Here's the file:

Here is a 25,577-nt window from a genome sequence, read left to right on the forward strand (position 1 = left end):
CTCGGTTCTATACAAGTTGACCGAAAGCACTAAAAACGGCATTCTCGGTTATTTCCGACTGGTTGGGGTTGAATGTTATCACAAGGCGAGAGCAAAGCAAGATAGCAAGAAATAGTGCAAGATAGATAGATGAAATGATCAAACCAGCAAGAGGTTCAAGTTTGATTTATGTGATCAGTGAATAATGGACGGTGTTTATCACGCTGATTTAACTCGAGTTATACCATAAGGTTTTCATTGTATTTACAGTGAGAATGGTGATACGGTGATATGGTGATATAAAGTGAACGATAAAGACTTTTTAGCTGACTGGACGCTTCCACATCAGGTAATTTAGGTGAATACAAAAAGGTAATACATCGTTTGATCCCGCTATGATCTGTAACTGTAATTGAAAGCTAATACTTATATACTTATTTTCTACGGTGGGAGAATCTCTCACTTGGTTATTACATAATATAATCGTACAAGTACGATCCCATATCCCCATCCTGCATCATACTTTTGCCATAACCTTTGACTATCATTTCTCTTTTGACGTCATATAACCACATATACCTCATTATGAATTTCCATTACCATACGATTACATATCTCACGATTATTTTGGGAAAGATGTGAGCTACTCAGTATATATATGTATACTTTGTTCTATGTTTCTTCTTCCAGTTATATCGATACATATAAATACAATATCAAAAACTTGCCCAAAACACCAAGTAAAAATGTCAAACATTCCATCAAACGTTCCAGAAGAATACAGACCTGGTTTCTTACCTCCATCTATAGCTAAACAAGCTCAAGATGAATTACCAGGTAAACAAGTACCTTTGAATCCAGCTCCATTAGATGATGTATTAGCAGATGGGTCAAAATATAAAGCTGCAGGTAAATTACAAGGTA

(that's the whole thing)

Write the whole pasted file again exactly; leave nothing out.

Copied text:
Here is a 25,577-nt window from a genome sequence, read left to right on the forward strand (position 1 = left end):
CTCGGTTCTATACAAGTTGACCGAAAGCACTAAAAACGGCATTCTCGGTTATTTCCGACTGGTTGGGGTTGAATGTTATCACAAGGCGAGAGCAAAGCAAGATAGCAAGAAATAGTGCAAGATAGATAGATGAAATGATCAAACCAGCAAGAGGTTCAAGTTTGATTTATGTGATCAGTGAATAATGGACGGTGTTTATCACGCTGATTTAACTCGAGTTATACCATAAGGTTTTCATTGTATTTACAGTGAGAATGGTGATACGGTGATATGGTGATATAAAGTGAACGATAAAGACTTTTTAGCTGACTGGACGCTTCCACATCAGGTAATTTAGGTGAATACAAAAAGGTAATACATCGTTTGATCCCGCTATGATCTGTAACTGTAATTGAAAGCTAATACTTATATACTTATTTTCTACGGTGGGAGAATCTCTCACTTGGTTATTACATAATATAATCGTACAAGTACGATCCCATATCCCCATCCTGCATCATACTTTTGCCATAACCTTTGACTATCATTTCTCTTTTGACGTCATATAACCACATATACCTCATTATGAATTTCCATTACCATACGATTACATATCTCACGATTATTTTGGGAAAGATGTGAGCTACTCAGTATATATATGTATACTTTGTTCTATGTTTCTTCTTCCAGTTATATCGATACATATAAATACAATATCAAAAACTTGCCCAAAACACCAAGTAAAAATGTCAAACATTCCATCAAACGTTCCAGAAGAATACAGACCTGGTTTCTTACCTCCATCTATAGCTAAACAAGCTCAAGATGAATTACCAGGTAAACAAGTACCTTTGAATCCAGCTCCATTAGATGATGTATTAGCAGATGGGTCAAAATATAAAGCTGCAGGTAAATTACAAGGTA